9 common phrases that are actually racist

racist phrases and words

Dave Worley, Flickr

Language is constantly changing and evolving, words and phrases fall in and out of favor, new terms are created, old phrases start to take on new meanings, etc. But this also means that some of the phrases people use today without thinking twice are actually pretty messed up, and some are horribly racist. They were originally offensive, but since we are a culture of jerks, they became so widespread and so commonplace that even your sweet old grandma uses them now. Does saying them make you a bad person? No, of course not. Like I said, language is always changing and evolving, but at the very least it should make you wonder about some of the things that come out of your mouth, especially if they are one of the following nine common phrases that are actually racist.

Photo credit: Dave Worley, Flickr

9 Peanut Gallery

peanut gallery

Peanut gallery image by Shutterstock

This one seems completely innocent but here’s the truth: the term “peanut gallery” actually originally referred to the special balconies that black people had to sit in at the theater during the days of segregation. They were called “peanut galleries” because the peanut was heavily associated at the time with African-Americans, largely because its usage had been popularized by black scientist and inventor George Washington Carver, a former slave. Therefore, “peanut gallery” became a cheap and derisive way to refer to people whose voices didn’t matter. It would be like if the word “beaner” became acceptable 100 years from now, although to be fair beans and peanuts are both part of a nutritious diet so the joke’s on you, whitey.

Photo credit: Peanut gallery image by Shutterstock

8 Vandalism


Alexander Baxevanis, Flickr

Vandalism by itself has a negative connotation, which is kind of a problem since it’s name is taken directly from the ancient Germanic tribe known as the Vandals. The tribe sacked Rome in 455, looting the place and fucking everything up like, well, like vandals. You see? Sure, there aren’t a whole lot of Vandals cruising around these days – as an ethnic unit they essentially disappeared shortly after their looting heyday – but that still doesn’t mean that the word vandalism isn’t almost shockingly racist.

Photo credit: Alexander Baxevanis, Flickr

7 Off the Reservation


Valley image by Shutterstock

“Off the reservation” is a term used to indicate that someone is a renegade who’s become potentially dangerous, which seems innocuous until you realize that “off the reservation” was originally used to refer to an Indian who wasn’t all penned up like a zoo animal in a reservation by the government. Put two and two together and you can easily see how the implication is that any Indian who’s “off the reservation” is a dangerous renegade. Somehow, this is all Kevin Costner’s fault. Then again, what isn’t?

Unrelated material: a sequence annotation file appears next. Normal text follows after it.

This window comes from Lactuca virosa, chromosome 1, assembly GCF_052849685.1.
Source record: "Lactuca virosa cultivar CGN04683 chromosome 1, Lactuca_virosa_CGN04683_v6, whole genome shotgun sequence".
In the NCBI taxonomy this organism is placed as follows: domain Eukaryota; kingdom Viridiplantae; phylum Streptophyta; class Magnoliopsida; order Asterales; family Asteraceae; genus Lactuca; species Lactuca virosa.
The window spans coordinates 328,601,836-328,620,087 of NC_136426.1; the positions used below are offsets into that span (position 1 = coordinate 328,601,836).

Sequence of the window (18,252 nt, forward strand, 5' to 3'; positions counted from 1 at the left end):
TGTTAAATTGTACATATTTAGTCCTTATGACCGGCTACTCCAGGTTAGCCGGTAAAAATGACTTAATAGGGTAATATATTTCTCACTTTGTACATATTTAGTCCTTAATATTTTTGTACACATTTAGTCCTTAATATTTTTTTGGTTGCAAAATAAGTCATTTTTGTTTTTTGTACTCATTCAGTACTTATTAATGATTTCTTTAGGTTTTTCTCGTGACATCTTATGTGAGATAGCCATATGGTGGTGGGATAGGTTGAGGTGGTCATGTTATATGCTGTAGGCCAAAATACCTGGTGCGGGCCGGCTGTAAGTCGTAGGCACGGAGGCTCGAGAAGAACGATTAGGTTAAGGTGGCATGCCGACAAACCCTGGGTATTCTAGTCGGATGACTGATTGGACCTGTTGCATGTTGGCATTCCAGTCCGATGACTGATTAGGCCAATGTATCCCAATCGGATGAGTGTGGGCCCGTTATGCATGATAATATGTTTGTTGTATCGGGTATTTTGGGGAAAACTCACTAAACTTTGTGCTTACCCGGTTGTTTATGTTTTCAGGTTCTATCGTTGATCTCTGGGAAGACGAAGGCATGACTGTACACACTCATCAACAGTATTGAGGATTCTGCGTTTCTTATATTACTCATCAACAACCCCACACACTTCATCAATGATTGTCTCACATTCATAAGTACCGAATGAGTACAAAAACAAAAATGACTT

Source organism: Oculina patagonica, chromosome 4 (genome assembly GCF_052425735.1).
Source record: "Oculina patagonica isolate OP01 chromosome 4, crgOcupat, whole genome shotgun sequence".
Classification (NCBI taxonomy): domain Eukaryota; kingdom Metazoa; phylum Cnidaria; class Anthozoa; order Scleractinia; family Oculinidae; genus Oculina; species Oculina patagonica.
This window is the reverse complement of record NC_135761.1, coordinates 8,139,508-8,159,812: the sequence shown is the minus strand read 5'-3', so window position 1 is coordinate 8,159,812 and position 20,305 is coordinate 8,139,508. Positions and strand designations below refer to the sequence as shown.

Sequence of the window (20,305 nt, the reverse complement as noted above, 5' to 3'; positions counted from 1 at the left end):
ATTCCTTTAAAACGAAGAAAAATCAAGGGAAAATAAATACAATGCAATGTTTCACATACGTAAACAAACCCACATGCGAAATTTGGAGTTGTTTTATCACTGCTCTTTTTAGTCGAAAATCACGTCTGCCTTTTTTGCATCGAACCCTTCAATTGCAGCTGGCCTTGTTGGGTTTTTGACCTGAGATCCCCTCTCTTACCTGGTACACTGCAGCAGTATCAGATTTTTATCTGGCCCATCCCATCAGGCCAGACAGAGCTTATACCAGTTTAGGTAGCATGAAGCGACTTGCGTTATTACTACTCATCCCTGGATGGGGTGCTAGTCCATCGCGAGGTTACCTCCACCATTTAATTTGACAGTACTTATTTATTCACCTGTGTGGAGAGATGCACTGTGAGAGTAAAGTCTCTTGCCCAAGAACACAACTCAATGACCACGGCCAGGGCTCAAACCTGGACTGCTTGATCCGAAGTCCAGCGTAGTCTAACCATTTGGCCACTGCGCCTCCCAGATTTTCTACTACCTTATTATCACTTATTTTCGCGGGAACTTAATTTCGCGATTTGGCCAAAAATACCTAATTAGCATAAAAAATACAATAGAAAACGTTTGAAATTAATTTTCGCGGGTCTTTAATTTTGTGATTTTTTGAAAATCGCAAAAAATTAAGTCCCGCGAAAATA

Photo credit: Valley image by Shutterstock

6 Sold Down the River

down the river

Q Family, Flickr

“Sold Down the River” has come to mean betrayal, which is perhaps appropriate when you consider that the phrase originated in Louisville, Kentucky to refer to the black slaves who were quite literally sold down the river to their new masters, which is about as big a betrayal of basic humanity that there is. Can you even imagine being a black dude these days and having someone tell you, “Don’t worry, I won’t sell you down the river,” without a trace of self-awareness? It would be like walking up to an Indian and complaining that he scalped you during a business deal.

Photo credit: Q Family, Flickr

5 Paddy Wagons

paddy wagon

Paddy Wagon image by Shutterstock

There is some debate about the origin of the term “paddy wagon,” but either way it’s pretty offensive. The first possibility is that since so many cops in America were Irish immigrants named Patrick, their wagons became known as “paddy wagons,” which is a lot like when assholes call lawnmowers “Juan Deere.” The second possibility, which is even more offensive, is that the name was taken because the wagons were originally used to round up the hordes of drunken Irishman marauding through the streets like depraved zombies. Yeah. Like I said, either way, it’s pretty racist. It’s just a good thing the Irish people are notorious for being sober, peace-loving people or they might get pretty pissed off about this.